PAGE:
If an individual has chosen to be an organ donor, given the only source of beneficence and lack of maleficence, it is reasonable to ascertain that ethically, the only vested interest they have while brain-dead is to serve as an organ donor? As a result, regardless of the means, should all actions and interventions that facilitate organ retrieval in the brain-death state be considered ethical due diligence? If so, to what extent should this goal be pursued?

In the literature, multiple different interventions have been afforded to brain-dead individuals to ensure eligibility for organ donation. Brain-dead women who were found to be pregnant were maintained for months on a ventilator, before delivering a neonate, and then subsequently undergoing organ donation procedures (14). Individuals have undergone dermatologic evaluation and biopsy to rule out melanoma (15). Moreover, ECMO has been used for preserving organs (13). These resuscitative measures are explicitly not used to save a patient's life, but for hemodynamic stabilization and delaying decisions regarding donor suitability (13). In the pursuit of maximizing organ donation eligibility, multiple invasive diagnostic and therapeutic interventions have been attempted and ethically justified. However, does a practical limit concerning medical resource utilization and futility exist in pursuit of these goals?

Hypothetically, if an early-stage tumor was discovered, in which an alive individual was medically eligible to achieve resection and chemotherapy/radiation, should a similar course be carried out on a brain-dead individual? Under our operating ethical guidance, it falls within the domain of interventions in pursuit of facilitating organ retrieval. If surgery, ECMO, and even facilitating a pregnancy to induction have been within reasonable scope thus far, why would treating tumors not be in scope to ensure the deceased is not screened out by the exclusion criteria? Moreover, active infection is another source of exclusion. If treatment with a source course of antibiotics is otherwise indicated, why not facilitate this treatment? Does our hesitancy to go forth with these avenues stem from our discomfort with the increasing role of instrumentalization of brain death? Or is it from medical resource futility, where all these measures become too much of a burden on health care resources?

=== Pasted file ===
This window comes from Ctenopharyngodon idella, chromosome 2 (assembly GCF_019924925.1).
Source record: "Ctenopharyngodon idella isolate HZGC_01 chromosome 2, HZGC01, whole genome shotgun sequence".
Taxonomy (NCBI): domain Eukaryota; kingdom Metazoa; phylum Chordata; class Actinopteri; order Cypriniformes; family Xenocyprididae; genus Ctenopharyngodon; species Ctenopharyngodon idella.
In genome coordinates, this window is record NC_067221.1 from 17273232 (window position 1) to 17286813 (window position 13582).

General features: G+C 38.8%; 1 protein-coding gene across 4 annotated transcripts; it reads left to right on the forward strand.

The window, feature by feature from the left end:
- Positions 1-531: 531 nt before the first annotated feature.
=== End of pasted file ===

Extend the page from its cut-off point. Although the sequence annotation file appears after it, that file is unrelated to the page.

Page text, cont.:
When an individual is alive, medical futility is when treatment is not likely to benefit the patient. Consequences include patient suffering, physician distress, financial burdens, and healthcare resource diversion (16). With respect to organ transplantation from brain-dead individuals, the potential benefits to the recipients are immense. However, the scope of interventions comes directly from the opportunity cost of treating other individuals. In well-resourced areas, it is of less concern, but justice requires the fair and equitable distribution of resources. Every antibiotic course, ventilator and ECMO use, ICU bedding and staffing, and surgical procedure has an opportunity cost, as well as an economic cost. In addition, there is a question of who should decide whether interventions to facilitate organ donation are excessive, with respect to opportunity or actual cost. Should it be the provider asked to perform the procedure? Or should it be the surrogate decision maker, who is then put in the precarious position of being the reason for violating whatever “precedent autonomy” has guided the pursuit of organ donation up until a point. Or yet, should it be other third-party stakeholders?